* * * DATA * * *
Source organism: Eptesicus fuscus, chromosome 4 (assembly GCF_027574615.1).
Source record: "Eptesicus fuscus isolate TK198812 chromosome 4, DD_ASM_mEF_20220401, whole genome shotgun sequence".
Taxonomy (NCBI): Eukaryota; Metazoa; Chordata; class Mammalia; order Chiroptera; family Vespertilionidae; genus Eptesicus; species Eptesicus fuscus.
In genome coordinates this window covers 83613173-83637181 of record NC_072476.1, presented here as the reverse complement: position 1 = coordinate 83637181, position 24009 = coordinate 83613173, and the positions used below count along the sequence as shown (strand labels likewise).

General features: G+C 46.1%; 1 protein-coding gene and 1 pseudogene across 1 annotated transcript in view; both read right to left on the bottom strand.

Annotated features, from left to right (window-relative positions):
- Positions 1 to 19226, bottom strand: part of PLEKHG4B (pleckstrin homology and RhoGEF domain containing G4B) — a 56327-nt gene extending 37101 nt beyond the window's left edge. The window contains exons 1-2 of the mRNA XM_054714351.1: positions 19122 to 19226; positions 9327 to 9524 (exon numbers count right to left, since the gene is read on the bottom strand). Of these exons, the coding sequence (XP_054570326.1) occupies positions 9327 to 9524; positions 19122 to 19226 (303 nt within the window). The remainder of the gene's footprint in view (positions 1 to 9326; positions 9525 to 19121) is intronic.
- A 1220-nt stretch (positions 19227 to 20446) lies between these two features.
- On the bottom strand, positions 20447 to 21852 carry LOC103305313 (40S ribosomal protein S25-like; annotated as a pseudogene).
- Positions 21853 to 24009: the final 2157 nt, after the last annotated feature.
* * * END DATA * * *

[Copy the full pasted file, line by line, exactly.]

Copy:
Source organism: Eptesicus fuscus, chromosome 4 (assembly GCF_027574615.1).
Source record: "Eptesicus fuscus isolate TK198812 chromosome 4, DD_ASM_mEF_20220401, whole genome shotgun sequence".
Taxonomy (NCBI): Eukaryota; Metazoa; Chordata; class Mammalia; order Chiroptera; family Vespertilionidae; genus Eptesicus; species Eptesicus fuscus.
In genome coordinates this window covers 83613173-83637181 of record NC_072476.1, presented here as the reverse complement: position 1 = coordinate 83637181, position 24009 = coordinate 83613173, and the positions used below count along the sequence as shown (strand labels likewise).

General features: G+C 46.1%; 1 protein-coding gene and 1 pseudogene across 1 annotated transcript in view; both read right to left on the bottom strand.

Annotated features, from left to right (window-relative positions):
- Positions 1 to 19226, bottom strand: part of PLEKHG4B (pleckstrin homology and RhoGEF domain containing G4B) — a 56327-nt gene extending 37101 nt beyond the window's left edge. The window contains exons 1-2 of the mRNA XM_054714351.1: positions 19122 to 19226; positions 9327 to 9524 (exon numbers count right to left, since the gene is read on the bottom strand). Of these exons, the coding sequence (XP_054570326.1) occupies positions 9327 to 9524; positions 19122 to 19226 (303 nt within the window). The remainder of the gene's footprint in view (positions 1 to 9326; positions 9525 to 19121) is intronic.
- A 1220-nt stretch (positions 19227 to 20446) lies between these two features.
- On the bottom strand, positions 20447 to 21852 carry LOC103305313 (40S ribosomal protein S25-like; annotated as a pseudogene).
- Positions 21853 to 24009: the final 2157 nt, after the last annotated feature.